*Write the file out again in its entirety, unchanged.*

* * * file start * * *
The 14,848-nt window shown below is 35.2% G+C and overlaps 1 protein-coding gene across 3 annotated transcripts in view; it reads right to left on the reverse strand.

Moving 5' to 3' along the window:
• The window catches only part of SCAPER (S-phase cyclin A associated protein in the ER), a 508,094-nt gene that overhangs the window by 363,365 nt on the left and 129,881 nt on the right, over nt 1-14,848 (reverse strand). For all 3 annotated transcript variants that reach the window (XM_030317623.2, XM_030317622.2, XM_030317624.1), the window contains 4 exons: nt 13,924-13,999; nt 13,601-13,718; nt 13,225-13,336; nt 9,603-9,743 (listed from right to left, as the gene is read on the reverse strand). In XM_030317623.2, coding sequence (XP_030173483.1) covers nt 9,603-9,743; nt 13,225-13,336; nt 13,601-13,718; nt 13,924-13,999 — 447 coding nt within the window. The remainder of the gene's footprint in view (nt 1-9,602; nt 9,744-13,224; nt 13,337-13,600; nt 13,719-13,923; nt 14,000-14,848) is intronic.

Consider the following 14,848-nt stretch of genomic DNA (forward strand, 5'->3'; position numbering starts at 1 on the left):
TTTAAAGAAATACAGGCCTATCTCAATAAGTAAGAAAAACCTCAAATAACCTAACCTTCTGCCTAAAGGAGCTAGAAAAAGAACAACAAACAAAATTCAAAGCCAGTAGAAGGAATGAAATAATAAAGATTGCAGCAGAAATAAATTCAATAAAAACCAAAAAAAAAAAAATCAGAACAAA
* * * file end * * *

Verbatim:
The 14,848-nt window shown below is 35.2% G+C and overlaps 1 protein-coding gene across 3 annotated transcripts in view; it reads right to left on the reverse strand.

Moving 5' to 3' along the window:
• The window catches only part of SCAPER (S-phase cyclin A associated protein in the ER), a 508,094-nt gene that overhangs the window by 363,365 nt on the left and 129,881 nt on the right, over nt 1-14,848 (reverse strand). For all 3 annotated transcript variants that reach the window (XM_030317623.2, XM_030317622.2, XM_030317624.1), the window contains 4 exons: nt 13,924-13,999; nt 13,601-13,718; nt 13,225-13,336; nt 9,603-9,743 (listed from right to left, as the gene is read on the reverse strand). In XM_030317623.2, coding sequence (XP_030173483.1) covers nt 9,603-9,743; nt 13,225-13,336; nt 13,601-13,718; nt 13,924-13,999 — 447 coding nt within the window. The remainder of the gene's footprint in view (nt 1-9,602; nt 9,744-13,224; nt 13,337-13,600; nt 13,719-13,923; nt 14,000-14,848) is intronic.

Consider the following 14,848-nt stretch of genomic DNA (forward strand, 5'->3'; position numbering starts at 1 on the left):
TTTAAAGAAATACAGGCCTATCTCAATAAGTAAGAAAAACCTCAAATAACCTAACCTTCTGCCTAAAGGAGCTAGAAAAAGAACAACAAACAAAATTCAAAGCCAGTAGAAGGAATGAAATAATAAAGATTGCAGCAGAAATAAATTCAATAAAAACCAAAAAAAAAAAAATCAGAACAAA